UNKNOWN EVIL-DOERS IN LUANDA

Publié le par Angola-Inteligente

Gina lay on a mattress in her room, the drip stuck in her hand, feeling “very feeble”. The sister of one of my key informants, she was but one of the many victims of the ‘fainting wave’ that swept through middle schools in Angola from April to September 2011. The desmaios (faintings) started in two polytechnic schools in the capital, Luanda, where I was carrying out my fieldwork, but then quickly spread through the entire city and eventually to other provinces of the country. It affected scores of teenage girls in middle and high schools — usually 20 to 100 ‘victims’ per episode — but also, in a few cases some male students and teachers. Victims, like Gina, typically reported a “horrible smell”, a feeling of cold, an unexplained mist in the corridors of their respective schools, shortness of breath, and loss of consciousness.  Following the statements of the first ‘victims’ at the technical middle school in Nova Vida, which reported they had smelled a gas, the authorities and the media propagated the idea of an unknown gas, and blamed the events on unknown evildoers. Something of an overreaction ensued: ‘victims’ were carted off in ambulances to isolation wards, with blood tests taken, though ultimately only saline drips were administered. The police laboratory was ordered to do forensic tests for the gas, while the criminal investigation police searched for the ‘evildoers’. Entry checks with armed police units and canine brigades were set up at most middle schools in Luanda, with students searched, and any items of cosmetics confiscated.  The ‘evildoer’ theory was then appropriated and instrumentalised by chief ideologues of the ruling MPLA party, such as Bento Bento, first party secretary of Luanda, who deplored in the state media the ‘general climate of instability’, and demanded ‘vigilance’ from all citizens to denounce and ‘unmask the evil-minded individuals (indivíduos malfeitores) at the service of crime and interests alien to the Angolan people’. He then added that he had no doubts that the same people – which ‘mobilise the youth to realise acts that are punishable by the penal code in force in the country, such as demonstrations of public disorder (arruaça), intrigue, and offence to [government] entities’ – were also practicing those criminal acts in the schools. The fainting wave was thus immediately connected to other current events, such as anti-government youth demonstrations that had recently started in Luanda.  The popular reception followed the theory of the ‘unknown gas’, and also ascribed a ‘technical’ cause and political intentionality to the events — but it questioned the official reading of the story. As Gina’s sister, Bela, said, “this will only get worse ahead of the elections”. Indeed, such went the reasoning of many, if Angola had one of the most efficient internal security services in the world — the former DISA/Segurança, trained by Soviet and East German instructors in the 1980s, rebranded as SINFO and equipped with Israeli technology today — how come the authors of the crime had not been apprehended yet? Furthermore, who could import such a gas? Surely only the Ministry of Interior! In fact, thus claimed another explanation, ‘they’ were testing a crowd control gas on children ahead of the elections.  There is someone who is doing this. OK, there are things that just happen, but this? It has to be a person. We don’t believe that it could be the students who are taking [the gas to school] — they [the authorities] say it’s the kids. Now it is not even permitted to take lipstick, perfume, cream inside. So this person jumped the wall, put on the bata [school uniform coat] like the others. It is not possible that it is a student who is doing this. It can only be a [malevolent] person who is behind this. There is no other reason, no other justification for this. No one knows, even the segurança do not know. (Gina, Bairro Nocal, 02.08.2011)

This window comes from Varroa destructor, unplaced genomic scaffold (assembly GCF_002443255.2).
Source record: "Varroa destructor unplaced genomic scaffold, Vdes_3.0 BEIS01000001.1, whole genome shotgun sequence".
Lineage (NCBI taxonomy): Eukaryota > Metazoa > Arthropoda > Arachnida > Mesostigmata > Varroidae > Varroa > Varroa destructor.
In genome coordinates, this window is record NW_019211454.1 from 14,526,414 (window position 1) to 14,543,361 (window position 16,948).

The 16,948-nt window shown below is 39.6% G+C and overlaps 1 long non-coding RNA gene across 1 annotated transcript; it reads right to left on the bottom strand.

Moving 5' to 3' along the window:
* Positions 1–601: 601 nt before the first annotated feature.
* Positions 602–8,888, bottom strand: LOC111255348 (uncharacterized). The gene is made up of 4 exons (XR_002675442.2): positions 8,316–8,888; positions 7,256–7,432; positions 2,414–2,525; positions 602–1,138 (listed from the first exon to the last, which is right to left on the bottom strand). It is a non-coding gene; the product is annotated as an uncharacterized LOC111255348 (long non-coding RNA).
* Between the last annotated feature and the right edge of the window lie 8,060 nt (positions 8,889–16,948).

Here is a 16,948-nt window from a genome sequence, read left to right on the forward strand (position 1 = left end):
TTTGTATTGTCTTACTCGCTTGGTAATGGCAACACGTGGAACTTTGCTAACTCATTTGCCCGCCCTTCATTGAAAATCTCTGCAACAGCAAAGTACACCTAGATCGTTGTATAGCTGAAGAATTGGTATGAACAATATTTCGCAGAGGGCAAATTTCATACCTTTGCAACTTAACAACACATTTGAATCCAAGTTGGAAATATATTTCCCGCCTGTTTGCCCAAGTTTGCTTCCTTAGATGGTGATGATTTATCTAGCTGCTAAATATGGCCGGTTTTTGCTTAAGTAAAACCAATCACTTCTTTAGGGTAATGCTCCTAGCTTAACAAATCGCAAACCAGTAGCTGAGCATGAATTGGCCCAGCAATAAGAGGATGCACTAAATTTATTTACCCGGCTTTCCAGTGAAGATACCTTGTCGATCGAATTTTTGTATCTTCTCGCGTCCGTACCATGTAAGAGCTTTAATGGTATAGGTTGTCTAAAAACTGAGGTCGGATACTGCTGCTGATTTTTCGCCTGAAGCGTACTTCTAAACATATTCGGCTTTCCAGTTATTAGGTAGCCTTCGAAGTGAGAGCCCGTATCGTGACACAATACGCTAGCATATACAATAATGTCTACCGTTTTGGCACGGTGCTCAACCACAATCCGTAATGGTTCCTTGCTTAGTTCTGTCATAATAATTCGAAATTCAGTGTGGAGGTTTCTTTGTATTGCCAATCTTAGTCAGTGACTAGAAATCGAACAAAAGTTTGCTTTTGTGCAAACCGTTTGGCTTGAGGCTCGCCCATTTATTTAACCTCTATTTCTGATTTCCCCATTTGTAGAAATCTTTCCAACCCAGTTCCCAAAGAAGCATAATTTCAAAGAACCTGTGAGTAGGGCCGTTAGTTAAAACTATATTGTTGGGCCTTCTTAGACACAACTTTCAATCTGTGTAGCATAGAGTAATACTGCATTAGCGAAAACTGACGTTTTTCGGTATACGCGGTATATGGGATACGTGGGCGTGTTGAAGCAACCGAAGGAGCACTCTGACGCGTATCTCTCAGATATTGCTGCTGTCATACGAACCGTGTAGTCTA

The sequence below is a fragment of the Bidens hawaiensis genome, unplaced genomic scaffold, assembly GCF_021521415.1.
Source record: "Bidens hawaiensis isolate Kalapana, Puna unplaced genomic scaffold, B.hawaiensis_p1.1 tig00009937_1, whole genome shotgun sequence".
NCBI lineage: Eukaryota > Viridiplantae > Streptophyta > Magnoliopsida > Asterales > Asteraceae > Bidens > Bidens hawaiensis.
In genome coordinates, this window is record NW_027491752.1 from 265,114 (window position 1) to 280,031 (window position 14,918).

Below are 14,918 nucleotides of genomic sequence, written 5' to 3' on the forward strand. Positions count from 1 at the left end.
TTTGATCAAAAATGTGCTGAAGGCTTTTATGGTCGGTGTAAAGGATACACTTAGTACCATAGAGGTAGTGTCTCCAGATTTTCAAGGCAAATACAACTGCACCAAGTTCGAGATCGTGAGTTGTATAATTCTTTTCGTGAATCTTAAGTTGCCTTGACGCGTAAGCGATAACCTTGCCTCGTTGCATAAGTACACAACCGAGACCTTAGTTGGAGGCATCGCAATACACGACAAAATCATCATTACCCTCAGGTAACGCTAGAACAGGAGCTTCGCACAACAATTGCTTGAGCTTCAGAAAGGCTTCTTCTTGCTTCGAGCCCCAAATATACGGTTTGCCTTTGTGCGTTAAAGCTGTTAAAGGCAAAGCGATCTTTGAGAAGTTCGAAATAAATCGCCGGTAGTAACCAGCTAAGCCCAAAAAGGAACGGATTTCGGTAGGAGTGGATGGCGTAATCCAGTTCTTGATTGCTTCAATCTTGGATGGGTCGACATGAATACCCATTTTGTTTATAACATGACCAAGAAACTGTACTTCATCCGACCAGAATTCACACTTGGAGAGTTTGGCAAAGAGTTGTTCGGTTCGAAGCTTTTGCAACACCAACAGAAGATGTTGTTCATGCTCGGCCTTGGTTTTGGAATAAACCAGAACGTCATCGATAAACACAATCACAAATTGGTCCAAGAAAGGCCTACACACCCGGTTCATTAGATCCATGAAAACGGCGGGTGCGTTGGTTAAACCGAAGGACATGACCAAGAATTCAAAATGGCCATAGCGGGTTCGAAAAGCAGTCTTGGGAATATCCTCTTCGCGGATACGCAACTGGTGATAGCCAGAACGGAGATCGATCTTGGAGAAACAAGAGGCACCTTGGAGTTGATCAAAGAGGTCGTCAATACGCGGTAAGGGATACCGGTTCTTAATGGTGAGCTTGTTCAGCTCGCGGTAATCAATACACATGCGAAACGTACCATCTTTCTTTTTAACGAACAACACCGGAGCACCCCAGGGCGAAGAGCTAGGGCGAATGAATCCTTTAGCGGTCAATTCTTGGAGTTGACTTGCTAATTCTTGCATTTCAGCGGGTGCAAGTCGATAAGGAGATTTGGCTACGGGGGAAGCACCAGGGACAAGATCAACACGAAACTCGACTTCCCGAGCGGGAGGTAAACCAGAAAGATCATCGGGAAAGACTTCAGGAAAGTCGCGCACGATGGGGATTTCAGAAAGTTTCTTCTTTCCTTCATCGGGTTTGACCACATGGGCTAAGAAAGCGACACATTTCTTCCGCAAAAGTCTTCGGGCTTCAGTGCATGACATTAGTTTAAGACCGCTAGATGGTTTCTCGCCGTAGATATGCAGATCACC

Gina lay on a mattress in her room, the drip stuck in her hand, feeling “very feeble”. The sister of one of my key informants, she was but one of the many victims of the ‘fainting wave’ that swept through middle schools in Angola from April to September 2011. The desmaios (faintings) started in two polytechnic schools in the capital, Luanda, where I was carrying out my fieldwork, but then quickly spread through the entire city and eventually to other provinces of the country. It affected scores of teenage girls in middle and high schools — usually 20 to 100 ‘victims’ per episode — but also, in a few cases some male students and teachers. Victims, like Gina, typically reported a “horrible smell”, a feeling of cold, an unexplained mist in the corridors of their respective schools, shortness of breath, and loss of consciousness. Following the statements of the first ‘victims’ at the technical middle school in Nova Vida, which reported they had smelled a gas, the authorities and the media propagated the idea of an unknown gas, and blamed the events on unknown evildoers. Something of an overreaction ensued: ‘victims’ were carted off in ambulances to isolation wards, with blood tests taken, though ultimately only saline drips were administered. The police laboratory was ordered to do forensic tests for the gas, while the criminal investigation police searched for the ‘evildoers’. Entry checks with armed police units and canine brigades were set up at most middle schools in Luanda, with students searched, and any items of cosmetics confiscated. The ‘evildoer’ theory was then appropriated and instrumentalised by chief ideologues of the ruling MPLA party, such as Bento Bento, first party secretary of Luanda, who deplored in the state media the ‘general climate of instability’, and demanded ‘vigilance’ from all citizens to denounce and ‘unmask the evil-minded individuals (indivíduos malfeitores) at the service of crime and interests alien to the Angolan people’. He then added that he had no doubts that the same people – which ‘mobilise the youth to realise acts that are punishable by the penal code in force in the country, such as demonstrations of public disorder (arruaça), intrigue, and offence to [government] entities’ – were also practicing those criminal acts in the schools. The fainting wave was thus immediately connected to other current events, such as anti-government youth demonstrations that had recently started in Luanda. The popular reception followed the theory of the ‘unknown gas’, and also ascribed a ‘technical’ cause and political intentionality to the events — but it questioned the official reading of the story. As Gina’s sister, Bela, said, “this will only get worse ahead of the elections”. Indeed, such went the reasoning of many, if Angola had one of the most efficient internal security services in the world — the former DISA/Segurança, trained by Soviet and East German instructors in the 1980s, rebranded as SINFO and equipped with Israeli technology today — how come the authors of the crime had not been apprehended yet? Furthermore, who could import such a gas? Surely only the Ministry of Interior! In fact, thus claimed another explanation, ‘they’ were testing a crowd control gas on children ahead of the elections. There is someone who is doing this. OK, there are things that just happen, but this? It has to be a person. We don’t believe that it could be the students who are taking [the gas to school] — they [the authorities] say it’s the kids. Now it is not even permitted to take lipstick, perfume, cream inside. So this person jumped the wall, put on the bata [school uniform coat] like the others. It is not possible that it is a student who is doing this. It can only be a [malevolent] person who is behind this. There is no other reason, no other justification for this. No one knows, even the segurança do not know. (Gina, Bairro Nocal, 02.08.2011)